Race, Gender, and Communications in Natural Disasters

Citation:

West, Darrell M., and Marion Orr. 2007. “Race, Gender, and Communications in Natural Disasters.” Policy Studies Journal 35 (4): 569–86. doi:10.1111/j.1541-0072.2007.00237.x.

Authors: Darrell M West, Marion Orr

Abstract:

We examine public attitudes toward vulnerability and evacuation in hurricane natural disasters. Using the results of an opinion survey in a coastal, New England state, we find important differences in how men and women, and Whites and minorities perceive natural disasters. Race, gender, and geographic proximity to the coast affect how vulnerable people believe their residence is to a major hurricane, while government officials and media reporting telling people to evacuate influence evacuation decisions. In order to avoid future breakdowns, governments need to understand the different information processing approaches of various groups of people.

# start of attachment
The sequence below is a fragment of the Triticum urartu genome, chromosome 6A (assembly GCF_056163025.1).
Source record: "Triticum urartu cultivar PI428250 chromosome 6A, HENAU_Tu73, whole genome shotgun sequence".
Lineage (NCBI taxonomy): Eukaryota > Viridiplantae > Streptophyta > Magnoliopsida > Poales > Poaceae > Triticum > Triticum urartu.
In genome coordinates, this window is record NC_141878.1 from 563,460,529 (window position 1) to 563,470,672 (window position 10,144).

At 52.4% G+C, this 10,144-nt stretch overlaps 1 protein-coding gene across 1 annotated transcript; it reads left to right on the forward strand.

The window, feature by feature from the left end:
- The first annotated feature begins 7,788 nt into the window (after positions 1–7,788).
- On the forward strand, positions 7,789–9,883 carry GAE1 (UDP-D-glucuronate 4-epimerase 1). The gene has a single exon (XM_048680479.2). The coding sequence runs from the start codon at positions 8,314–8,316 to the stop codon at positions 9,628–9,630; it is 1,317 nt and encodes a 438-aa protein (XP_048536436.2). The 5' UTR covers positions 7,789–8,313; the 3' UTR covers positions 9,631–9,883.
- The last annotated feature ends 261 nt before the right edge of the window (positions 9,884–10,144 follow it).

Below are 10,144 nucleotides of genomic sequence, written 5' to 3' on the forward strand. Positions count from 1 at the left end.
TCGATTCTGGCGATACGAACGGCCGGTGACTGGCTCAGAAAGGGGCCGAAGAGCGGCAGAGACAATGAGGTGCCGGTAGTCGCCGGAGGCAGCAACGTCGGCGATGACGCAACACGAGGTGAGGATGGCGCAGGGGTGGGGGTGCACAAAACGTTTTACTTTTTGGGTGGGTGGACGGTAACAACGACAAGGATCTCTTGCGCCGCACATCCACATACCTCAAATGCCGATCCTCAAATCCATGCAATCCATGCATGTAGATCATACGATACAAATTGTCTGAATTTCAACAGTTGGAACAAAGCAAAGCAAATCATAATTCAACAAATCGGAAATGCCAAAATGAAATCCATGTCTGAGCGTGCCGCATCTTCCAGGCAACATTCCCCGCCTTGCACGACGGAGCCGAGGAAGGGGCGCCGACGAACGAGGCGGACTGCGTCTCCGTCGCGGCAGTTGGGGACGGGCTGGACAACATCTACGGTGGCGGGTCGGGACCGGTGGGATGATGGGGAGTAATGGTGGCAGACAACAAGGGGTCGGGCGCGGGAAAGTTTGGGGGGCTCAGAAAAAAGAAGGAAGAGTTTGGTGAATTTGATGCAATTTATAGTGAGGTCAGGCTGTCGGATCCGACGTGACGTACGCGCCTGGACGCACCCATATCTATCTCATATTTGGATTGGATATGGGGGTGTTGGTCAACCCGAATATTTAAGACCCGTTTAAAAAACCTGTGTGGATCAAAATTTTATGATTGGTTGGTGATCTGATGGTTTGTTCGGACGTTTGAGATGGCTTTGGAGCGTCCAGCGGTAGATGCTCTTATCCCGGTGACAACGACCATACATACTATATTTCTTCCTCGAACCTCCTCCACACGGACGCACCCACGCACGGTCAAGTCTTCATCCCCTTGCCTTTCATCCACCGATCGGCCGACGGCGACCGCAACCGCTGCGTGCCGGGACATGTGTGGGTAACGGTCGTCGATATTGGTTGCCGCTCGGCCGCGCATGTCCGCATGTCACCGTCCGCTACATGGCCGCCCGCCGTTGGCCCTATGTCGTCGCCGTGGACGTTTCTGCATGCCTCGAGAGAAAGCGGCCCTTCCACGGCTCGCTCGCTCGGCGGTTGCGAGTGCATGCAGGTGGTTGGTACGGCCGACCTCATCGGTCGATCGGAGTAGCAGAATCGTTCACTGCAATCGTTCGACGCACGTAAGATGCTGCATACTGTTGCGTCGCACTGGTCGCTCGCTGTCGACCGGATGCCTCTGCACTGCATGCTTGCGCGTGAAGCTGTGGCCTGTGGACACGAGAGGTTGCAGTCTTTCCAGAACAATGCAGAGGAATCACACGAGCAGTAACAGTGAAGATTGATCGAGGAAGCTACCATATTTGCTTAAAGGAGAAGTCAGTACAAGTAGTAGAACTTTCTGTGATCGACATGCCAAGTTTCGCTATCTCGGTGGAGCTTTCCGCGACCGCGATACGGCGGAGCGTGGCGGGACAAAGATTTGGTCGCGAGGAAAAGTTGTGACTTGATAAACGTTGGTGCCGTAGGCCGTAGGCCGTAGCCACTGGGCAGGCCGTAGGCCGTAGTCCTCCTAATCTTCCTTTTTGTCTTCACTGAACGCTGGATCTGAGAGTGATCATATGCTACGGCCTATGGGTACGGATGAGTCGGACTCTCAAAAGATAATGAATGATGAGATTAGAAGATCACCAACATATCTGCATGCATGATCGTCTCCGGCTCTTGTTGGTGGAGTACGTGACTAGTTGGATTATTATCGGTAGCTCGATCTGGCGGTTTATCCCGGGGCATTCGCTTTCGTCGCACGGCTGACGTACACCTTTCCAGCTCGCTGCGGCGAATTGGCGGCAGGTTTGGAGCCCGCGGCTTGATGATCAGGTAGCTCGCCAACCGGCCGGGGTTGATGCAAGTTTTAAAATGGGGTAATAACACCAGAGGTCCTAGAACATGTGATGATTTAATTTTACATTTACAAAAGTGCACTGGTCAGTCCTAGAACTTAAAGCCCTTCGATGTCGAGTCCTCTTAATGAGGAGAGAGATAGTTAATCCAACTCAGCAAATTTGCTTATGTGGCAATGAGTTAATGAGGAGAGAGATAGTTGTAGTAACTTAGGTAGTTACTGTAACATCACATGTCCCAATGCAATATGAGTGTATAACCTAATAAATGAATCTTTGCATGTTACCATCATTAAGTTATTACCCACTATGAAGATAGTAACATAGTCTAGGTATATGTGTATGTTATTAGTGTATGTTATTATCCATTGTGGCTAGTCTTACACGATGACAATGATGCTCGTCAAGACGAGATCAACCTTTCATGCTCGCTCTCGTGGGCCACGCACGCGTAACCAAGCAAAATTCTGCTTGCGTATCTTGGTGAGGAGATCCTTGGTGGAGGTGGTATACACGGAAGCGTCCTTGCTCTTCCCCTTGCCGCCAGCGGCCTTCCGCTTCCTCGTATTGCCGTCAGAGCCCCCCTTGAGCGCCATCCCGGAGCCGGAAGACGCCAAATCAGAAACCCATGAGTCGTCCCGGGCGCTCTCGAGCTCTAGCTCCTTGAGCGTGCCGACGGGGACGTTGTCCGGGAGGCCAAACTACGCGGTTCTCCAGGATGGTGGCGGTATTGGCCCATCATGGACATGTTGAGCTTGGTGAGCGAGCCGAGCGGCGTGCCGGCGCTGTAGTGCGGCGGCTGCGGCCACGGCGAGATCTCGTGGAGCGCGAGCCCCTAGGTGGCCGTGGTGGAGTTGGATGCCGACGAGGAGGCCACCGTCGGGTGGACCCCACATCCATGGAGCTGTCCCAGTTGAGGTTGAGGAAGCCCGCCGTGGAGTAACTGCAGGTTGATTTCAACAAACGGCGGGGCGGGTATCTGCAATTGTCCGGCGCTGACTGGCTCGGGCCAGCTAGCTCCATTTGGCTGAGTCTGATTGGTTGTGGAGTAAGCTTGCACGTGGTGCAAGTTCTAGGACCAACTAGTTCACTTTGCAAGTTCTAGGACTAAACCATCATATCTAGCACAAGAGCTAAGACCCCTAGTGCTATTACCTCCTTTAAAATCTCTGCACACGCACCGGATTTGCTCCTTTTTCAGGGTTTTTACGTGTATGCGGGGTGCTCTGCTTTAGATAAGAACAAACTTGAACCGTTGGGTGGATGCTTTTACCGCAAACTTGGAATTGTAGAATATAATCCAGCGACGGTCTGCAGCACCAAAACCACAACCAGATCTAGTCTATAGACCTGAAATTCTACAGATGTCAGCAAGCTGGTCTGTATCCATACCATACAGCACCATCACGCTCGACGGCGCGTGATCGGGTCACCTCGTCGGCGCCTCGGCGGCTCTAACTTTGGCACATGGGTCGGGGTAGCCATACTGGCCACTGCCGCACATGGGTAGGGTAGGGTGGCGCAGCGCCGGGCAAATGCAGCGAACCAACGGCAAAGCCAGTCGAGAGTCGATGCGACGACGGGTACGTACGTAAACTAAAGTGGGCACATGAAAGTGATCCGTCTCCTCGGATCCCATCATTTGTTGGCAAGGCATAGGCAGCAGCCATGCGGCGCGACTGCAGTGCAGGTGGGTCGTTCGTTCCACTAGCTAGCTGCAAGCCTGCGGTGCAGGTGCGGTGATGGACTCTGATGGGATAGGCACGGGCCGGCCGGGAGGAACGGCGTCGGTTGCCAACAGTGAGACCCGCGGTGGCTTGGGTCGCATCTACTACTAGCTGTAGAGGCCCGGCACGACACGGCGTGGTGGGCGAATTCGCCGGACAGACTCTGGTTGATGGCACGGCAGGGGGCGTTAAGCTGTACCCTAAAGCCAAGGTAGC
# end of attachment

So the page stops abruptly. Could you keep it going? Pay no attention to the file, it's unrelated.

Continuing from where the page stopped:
Topics: Environment, Environmental Disasters, Gender, Women, Race Regions: Americas, North America Countries: United States of America

Year: 2007

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